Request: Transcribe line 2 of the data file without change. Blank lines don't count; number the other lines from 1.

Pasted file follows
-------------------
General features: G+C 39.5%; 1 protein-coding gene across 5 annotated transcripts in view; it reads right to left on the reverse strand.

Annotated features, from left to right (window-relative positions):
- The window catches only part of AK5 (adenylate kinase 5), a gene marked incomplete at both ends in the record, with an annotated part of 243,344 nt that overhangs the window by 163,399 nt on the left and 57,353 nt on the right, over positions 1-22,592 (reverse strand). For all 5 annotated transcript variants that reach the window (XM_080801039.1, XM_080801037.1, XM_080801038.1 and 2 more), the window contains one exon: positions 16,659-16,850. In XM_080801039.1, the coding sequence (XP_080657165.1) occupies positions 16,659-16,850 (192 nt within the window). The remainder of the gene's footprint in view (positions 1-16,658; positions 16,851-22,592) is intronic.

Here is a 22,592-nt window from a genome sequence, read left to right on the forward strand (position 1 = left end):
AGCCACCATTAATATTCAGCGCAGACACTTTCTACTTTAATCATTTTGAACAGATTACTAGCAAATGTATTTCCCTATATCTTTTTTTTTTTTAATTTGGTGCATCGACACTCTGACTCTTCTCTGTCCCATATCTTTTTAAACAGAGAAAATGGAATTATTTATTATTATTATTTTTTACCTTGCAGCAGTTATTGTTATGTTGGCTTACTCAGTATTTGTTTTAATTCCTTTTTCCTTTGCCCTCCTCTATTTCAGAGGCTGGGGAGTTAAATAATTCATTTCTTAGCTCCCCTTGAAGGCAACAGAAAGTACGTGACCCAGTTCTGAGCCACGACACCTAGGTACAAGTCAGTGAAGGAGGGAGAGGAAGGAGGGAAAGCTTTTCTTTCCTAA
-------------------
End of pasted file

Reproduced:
Annotated features, from left to right (window-relative positions):